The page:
After weeks of criticism over California's vaccine distribution and sudden changes to the state's stay-at-home orders, Gov. Gavin Newsom is now facing his biggest challenge yet — the threat of a potential recall.
Eighteen years ago, former Gov. Gray Davis faced the same threat and was removed from office. On LA Times Today, the former governor joined Spectrum News 1 anchor Lisa McRee to explain why he believes this time around, it will be a different outcome.
Davis says that California is one of the states that give the people power in various ways.
"They can make a law, it's called an initiative by gathering signatures, they can repeal a law calling a referendum by gathering signatures, and they can recall any elected officials by gathering signatures. I tell people those have been on the books since 1911. It is no surprise and if you do not like those powers being left to the people, then run for office in a different state because this comes with California's territory. This has become a cottage industry because there are signature gatherers, there are political consultants. The Republican Party has not had a lot of success in general elections since 2008. So this may be a new sign of things to come where they cannot win the election in even-numbered years, but they try to have it in an odd-numbered year if they can find things that rile people up and get them to the polls. So, every elected official has to deal with that, and I am confident that even if the signatures are gathered, that Gavin Newsom will prevail."
When the pandemic hit last year, people were happy with Newsom's daily briefings, but then they got frustrated with the reversals in terms of the stay-at-home orders. The previous federal government administration left states to fend for themselves, and Davis says there should have been a federal response to the coronavirus pandemic.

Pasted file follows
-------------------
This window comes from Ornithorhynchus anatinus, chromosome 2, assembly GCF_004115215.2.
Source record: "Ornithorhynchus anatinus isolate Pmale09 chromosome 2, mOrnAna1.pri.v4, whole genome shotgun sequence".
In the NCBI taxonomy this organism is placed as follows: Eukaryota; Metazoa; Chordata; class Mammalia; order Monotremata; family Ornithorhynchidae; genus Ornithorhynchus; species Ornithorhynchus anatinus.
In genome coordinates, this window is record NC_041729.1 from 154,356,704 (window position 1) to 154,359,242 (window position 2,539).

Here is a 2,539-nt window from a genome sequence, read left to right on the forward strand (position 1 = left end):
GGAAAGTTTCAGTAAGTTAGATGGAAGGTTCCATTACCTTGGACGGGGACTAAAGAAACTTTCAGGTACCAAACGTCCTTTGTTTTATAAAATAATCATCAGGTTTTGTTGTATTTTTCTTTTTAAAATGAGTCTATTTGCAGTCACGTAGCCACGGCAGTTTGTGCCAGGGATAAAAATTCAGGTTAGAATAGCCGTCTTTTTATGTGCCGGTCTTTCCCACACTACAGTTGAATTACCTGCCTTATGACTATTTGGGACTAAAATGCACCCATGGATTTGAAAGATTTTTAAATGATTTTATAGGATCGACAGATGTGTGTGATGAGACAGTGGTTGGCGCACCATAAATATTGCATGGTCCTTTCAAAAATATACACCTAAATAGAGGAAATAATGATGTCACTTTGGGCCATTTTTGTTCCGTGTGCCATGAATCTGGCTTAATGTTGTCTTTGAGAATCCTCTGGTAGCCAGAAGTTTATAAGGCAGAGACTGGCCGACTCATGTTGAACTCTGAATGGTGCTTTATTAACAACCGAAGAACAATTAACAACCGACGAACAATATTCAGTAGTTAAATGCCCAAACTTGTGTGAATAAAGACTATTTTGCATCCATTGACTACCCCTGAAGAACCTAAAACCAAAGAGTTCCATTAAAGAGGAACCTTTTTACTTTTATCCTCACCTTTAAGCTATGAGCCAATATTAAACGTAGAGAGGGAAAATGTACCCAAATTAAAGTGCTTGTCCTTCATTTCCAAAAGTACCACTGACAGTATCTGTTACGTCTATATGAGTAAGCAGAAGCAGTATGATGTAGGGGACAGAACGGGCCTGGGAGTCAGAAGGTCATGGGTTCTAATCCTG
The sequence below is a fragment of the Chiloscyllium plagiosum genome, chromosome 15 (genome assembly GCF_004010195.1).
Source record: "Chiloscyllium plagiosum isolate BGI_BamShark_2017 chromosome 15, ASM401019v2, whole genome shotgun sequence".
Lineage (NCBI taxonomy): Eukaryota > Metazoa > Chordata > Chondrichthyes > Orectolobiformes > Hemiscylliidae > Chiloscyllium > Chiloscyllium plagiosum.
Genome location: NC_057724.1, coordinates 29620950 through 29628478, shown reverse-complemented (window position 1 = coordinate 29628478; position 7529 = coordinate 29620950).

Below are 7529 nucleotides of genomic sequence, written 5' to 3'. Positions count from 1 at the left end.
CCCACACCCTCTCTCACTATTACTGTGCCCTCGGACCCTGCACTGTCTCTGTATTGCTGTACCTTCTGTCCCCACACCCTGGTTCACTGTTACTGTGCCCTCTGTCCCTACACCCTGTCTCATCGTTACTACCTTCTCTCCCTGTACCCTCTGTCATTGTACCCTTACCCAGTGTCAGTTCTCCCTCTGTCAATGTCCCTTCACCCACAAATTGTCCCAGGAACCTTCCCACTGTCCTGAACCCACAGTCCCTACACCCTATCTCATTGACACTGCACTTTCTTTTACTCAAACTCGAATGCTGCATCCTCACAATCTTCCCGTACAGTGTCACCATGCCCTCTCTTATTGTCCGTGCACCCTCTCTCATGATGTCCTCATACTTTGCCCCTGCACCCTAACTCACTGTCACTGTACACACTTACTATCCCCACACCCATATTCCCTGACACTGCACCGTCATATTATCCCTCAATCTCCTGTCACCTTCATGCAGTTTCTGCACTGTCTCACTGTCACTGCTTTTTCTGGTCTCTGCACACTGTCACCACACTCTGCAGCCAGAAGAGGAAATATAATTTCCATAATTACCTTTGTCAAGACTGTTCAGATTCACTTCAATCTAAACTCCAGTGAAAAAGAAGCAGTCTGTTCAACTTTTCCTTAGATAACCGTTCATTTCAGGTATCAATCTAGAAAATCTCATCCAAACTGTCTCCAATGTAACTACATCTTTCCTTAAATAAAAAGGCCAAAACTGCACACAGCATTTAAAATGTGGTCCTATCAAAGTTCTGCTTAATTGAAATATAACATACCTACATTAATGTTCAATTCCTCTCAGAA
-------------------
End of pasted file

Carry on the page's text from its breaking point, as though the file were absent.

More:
"I believe most governors, Republican or Democrat, agree that the federal government should handle the big issues. Get the masks, the gowns, the gloves, with the personnel protective equipment, and you'll recall we spent months trying to chase that, including Gavin Newsom trying to get stuff in China. And, sometimes, FEMA would come in and outbid you, and the European Union would outbid you. There was a lot of wasted time and energy, even though he ended up getting a good deal and having many stockpiles now of all that stuff in California. But, that should have been handled by the federal government. And, the federal government should have had a national effort, not just to develop the vaccine, but to get it into people's arms."
A campaign to recall Newsom has collected more than 1.5 million signatures, but polls show that his popularity has not veered far from the 50% mark since he took office.
"I think he will win, and let me elaborate why. When I ran in 2003, the Republicans consisted of 46% of the electorate. At the end of 2020, they were down to 26%. That is a 20 point spread that Newsom has to work with. Plus, President Biden has already come out in favor of Gavin Newsom and opposing the recall. George Bush helped me on some minor manners, but basically, the administration was on the other side. The single biggest reason I think Gavin is in a better situation is that I was the only one dealing with an energy crisis in the 50 states, and all 50 states are now dealing with a pandemic," said Davis.
One thing that Newsom has and that Davis did not have to deal with, is social media.
"That is just the reality of modern-day life. Should a governor take this seriously? I am sure he is. You have to be prepared for it. Ronald Reagan had three times that they tried to recall him, and none of those efforts got on the ballot. But that is just a factor of life. You have to be prepared for some election to come out of the left field, so to speak. I think the most important things Gavin Newsom can do is get more vaccines for California, continue to open more areas where vaccines can be administered, and get more people to put shots in people's arms," added Davis.
Gavin Newsom is facing the threat of a potential recall. 18 years ago, former Governor Gray Davis faced the same threat and was removed from office. @GovernorDavis talks about the recent recall efforts tonight on #LATimesToday at 7 and 10 p.m. pic.twitter.com/zszMf8EFSD— Spectrum News 1 SoCal (@SpecNews1SoCal) February 17, 2021
You can watch LA Times Today at 7 p.m. and 10 p.m. exclusively on Spectrum News 1 and streaming live on the Spectrum News app.